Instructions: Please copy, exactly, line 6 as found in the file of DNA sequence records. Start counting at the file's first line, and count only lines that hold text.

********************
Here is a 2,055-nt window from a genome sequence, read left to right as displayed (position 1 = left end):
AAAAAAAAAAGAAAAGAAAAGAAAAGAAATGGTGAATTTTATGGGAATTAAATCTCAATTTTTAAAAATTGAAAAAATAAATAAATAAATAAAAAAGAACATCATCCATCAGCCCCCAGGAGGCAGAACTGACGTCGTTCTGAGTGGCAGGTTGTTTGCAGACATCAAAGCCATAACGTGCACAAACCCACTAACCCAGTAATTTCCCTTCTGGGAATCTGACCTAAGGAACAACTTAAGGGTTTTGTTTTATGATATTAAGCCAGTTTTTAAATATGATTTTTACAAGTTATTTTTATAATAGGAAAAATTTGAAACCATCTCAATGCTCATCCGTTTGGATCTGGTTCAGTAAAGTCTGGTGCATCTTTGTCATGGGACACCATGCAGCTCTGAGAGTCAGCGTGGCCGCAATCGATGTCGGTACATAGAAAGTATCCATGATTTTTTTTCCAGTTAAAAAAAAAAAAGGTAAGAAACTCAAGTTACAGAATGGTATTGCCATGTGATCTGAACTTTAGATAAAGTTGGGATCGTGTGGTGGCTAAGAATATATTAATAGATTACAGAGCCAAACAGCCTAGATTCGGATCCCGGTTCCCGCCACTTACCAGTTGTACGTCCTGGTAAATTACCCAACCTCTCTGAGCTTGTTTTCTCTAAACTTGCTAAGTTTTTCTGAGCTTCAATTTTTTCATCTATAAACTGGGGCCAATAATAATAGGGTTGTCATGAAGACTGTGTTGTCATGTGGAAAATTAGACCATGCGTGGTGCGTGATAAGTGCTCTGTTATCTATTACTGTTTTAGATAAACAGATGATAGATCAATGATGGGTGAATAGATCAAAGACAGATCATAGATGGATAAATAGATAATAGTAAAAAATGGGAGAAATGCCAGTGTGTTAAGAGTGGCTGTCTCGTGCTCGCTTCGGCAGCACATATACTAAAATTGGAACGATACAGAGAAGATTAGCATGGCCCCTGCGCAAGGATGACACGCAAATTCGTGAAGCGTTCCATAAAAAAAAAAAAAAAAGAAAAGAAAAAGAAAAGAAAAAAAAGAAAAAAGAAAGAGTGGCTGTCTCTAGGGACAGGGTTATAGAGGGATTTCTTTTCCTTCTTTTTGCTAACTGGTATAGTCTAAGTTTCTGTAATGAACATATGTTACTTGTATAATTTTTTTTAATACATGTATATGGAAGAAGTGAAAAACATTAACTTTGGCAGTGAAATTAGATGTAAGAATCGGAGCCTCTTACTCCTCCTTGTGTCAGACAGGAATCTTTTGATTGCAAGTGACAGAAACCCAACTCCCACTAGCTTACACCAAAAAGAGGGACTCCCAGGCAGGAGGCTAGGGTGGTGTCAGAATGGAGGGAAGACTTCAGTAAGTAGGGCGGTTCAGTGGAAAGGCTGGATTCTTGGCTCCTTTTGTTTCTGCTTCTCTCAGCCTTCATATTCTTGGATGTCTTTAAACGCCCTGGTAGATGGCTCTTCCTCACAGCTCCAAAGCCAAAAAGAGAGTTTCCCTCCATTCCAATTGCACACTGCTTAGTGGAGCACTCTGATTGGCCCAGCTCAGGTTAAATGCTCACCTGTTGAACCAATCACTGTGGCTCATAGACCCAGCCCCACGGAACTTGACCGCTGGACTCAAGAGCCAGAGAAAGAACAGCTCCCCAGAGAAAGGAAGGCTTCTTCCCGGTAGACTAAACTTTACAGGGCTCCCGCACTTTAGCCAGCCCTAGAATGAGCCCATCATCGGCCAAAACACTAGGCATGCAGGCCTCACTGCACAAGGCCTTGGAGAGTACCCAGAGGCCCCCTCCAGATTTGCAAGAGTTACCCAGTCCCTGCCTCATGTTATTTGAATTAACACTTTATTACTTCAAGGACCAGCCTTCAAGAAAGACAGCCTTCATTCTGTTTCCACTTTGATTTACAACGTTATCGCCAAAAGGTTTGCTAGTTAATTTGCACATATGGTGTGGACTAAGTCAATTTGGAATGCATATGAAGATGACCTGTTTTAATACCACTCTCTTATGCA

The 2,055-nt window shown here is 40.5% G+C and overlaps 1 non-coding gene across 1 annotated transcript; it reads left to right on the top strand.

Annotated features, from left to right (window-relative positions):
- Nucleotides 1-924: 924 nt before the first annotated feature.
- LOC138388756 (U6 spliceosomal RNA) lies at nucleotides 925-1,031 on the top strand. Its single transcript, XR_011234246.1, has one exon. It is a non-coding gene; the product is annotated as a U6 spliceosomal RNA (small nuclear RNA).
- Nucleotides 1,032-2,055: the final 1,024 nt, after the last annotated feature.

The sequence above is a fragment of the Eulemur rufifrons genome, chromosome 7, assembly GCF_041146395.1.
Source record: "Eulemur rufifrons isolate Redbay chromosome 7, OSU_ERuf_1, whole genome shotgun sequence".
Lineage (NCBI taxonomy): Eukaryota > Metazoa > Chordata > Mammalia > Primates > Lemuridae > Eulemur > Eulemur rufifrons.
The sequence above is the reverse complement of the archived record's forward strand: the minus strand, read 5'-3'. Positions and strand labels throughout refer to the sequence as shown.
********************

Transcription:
- LOC138388756 (U6 spliceosomal RNA) lies at nucleotides 925-1,031 on the top strand. Its single transcript, XR_011234246.1, has one exon. It is a non-coding gene; the product is annotated as a U6 spliceosomal RNA (small nuclear RNA).